Write … to the Point

– writing tips and tricks

Archive for the category “Credibility”

How to spot a good copywriter

How to spot a good copywriter

Unless you’ve been given a personal recommendation, it can be hard to know if the copywriter you’ve chosen is good at their craft or not.

While spelling and grammar are both important when it comes to copywriting, they aren’t the only measures of success you should be looking for. So to help you discern the good writers from the hacks, here are a few qualities to look out for.

 

They have a portfolio

A good copywriter will have a portfolio (e.g. samples of published work) and will be happy to share it with you. They should also be happy to provide you with a list of clients they have worked with. Understand however, that due to the nature of some projects, writers aren’t always able to provide you with actual copy they have written for some clients. In this case, client testimonials may also work well.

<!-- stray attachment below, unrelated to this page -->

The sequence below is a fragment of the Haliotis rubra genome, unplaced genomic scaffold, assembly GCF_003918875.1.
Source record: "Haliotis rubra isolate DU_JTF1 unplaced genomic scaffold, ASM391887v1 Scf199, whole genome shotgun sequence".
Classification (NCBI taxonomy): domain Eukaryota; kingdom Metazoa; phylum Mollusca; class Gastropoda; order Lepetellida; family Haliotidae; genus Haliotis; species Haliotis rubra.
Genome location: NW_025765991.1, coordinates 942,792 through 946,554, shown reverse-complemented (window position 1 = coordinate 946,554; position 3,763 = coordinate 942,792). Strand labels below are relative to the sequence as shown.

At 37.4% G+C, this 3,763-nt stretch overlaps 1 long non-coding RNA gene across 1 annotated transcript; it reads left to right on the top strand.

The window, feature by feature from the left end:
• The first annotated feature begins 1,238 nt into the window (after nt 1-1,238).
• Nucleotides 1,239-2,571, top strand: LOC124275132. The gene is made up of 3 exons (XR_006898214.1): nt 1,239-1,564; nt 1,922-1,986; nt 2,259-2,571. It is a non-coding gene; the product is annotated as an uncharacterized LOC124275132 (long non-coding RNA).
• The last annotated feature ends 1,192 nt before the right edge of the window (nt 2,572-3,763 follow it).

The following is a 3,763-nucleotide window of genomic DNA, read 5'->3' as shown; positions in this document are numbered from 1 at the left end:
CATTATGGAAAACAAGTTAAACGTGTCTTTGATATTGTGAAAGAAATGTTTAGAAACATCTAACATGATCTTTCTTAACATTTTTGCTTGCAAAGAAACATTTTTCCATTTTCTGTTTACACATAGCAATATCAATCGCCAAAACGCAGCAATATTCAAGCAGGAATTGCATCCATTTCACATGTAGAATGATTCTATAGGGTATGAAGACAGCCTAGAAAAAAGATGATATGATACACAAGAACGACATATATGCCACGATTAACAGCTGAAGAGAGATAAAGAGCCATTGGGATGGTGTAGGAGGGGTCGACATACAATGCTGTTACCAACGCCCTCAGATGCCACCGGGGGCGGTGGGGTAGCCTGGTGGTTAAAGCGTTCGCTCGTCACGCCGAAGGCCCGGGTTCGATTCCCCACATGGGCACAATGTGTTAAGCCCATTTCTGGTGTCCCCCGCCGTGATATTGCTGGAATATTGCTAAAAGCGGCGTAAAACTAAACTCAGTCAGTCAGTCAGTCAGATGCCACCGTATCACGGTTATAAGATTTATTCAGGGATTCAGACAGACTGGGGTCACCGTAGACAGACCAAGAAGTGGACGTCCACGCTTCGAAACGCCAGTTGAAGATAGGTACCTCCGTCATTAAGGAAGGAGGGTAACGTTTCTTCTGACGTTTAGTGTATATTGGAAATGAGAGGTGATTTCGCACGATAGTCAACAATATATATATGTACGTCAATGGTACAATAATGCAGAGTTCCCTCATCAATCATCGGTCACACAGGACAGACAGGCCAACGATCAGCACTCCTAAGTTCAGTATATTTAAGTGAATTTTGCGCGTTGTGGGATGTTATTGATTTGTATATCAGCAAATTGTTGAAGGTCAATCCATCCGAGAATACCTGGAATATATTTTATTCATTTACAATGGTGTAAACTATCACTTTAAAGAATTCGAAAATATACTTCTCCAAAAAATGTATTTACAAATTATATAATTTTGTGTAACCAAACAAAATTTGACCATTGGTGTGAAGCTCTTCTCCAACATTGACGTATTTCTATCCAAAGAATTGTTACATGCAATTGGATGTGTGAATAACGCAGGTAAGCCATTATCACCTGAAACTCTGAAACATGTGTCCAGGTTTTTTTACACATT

They prefer to work to a brief

An experienced writer will ask for and prefer to work to, a client brief. A brief is important for both parties. It contains vital information to assist the copywriter to come up with the type of content you are seeking. It will also save you money, as it reduces the likelihood of misunderstandings, and the need for expensive re-writes and revisions.

 

They ask questions

You know you’ve found someone who will do a good job when they ask questions and seek clarification when they are unclear on something. Steer clear of the copywriter who seems self-assured and seems to ‘know it all’ when it comes to your needs — unless of course you have delivered a very detailed client brief to them!

 

They know how to research and reference their work

The craft of copywriting sometimes requires the writer to undertake research. This is particularly the case when it comes to health and medical writing. If your content needs some background research, make sure the writer you engage knows how to research, where to research, and how to correctly reference this information. After all, YOU will be responsible for the accuracy of the end copy, not the writer you hire.